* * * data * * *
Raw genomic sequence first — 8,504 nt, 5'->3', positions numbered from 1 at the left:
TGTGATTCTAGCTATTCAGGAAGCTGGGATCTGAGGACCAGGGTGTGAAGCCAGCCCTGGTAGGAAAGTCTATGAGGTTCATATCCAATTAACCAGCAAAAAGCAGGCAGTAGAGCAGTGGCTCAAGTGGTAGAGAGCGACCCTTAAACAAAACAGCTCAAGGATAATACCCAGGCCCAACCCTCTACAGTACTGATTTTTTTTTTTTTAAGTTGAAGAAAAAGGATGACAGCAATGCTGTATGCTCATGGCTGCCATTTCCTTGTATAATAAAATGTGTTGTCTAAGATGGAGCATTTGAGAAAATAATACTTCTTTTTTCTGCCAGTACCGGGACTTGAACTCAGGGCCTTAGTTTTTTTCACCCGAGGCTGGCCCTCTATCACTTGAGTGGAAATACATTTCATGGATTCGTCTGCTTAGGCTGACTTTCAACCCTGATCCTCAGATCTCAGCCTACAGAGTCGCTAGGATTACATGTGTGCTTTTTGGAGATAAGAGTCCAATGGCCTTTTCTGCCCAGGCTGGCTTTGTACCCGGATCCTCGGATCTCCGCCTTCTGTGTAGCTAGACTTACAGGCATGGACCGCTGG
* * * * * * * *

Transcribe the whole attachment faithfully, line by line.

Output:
Raw genomic sequence first — 8,504 nt, 5'->3', positions numbered from 1 at the left:
TGTGATTCTAGCTATTCAGGAAGCTGGGATCTGAGGACCAGGGTGTGAAGCCAGCCCTGGTAGGAAAGTCTATGAGGTTCATATCCAATTAACCAGCAAAAAGCAGGCAGTAGAGCAGTGGCTCAAGTGGTAGAGAGCGACCCTTAAACAAAACAGCTCAAGGATAATACCCAGGCCCAACCCTCTACAGTACTGATTTTTTTTTTTTTAAGTTGAAGAAAAAGGATGACAGCAATGCTGTATGCTCATGGCTGCCATTTCCTTGTATAATAAAATGTGTTGTCTAAGATGGAGCATTTGAGAAAATAATACTTCTTTTTTCTGCCAGTACCGGGACTTGAACTCAGGGCCTTAGTTTTTTTCACCCGAGGCTGGCCCTCTATCACTTGAGTGGAAATACATTTCATGGATTCGTCTGCTTAGGCTGACTTTCAACCCTGATCCTCAGATCTCAGCCTACAGAGTCGCTAGGATTACATGTGTGCTTTTTGGAGATAAGAGTCCAATGGCCTTTTCTGCCCAGGCTGGCTTTGTACCCGGATCCTCGGATCTCCGCCTTCTGTGTAGCTAGACTTACAGGCATGGACCGCTGG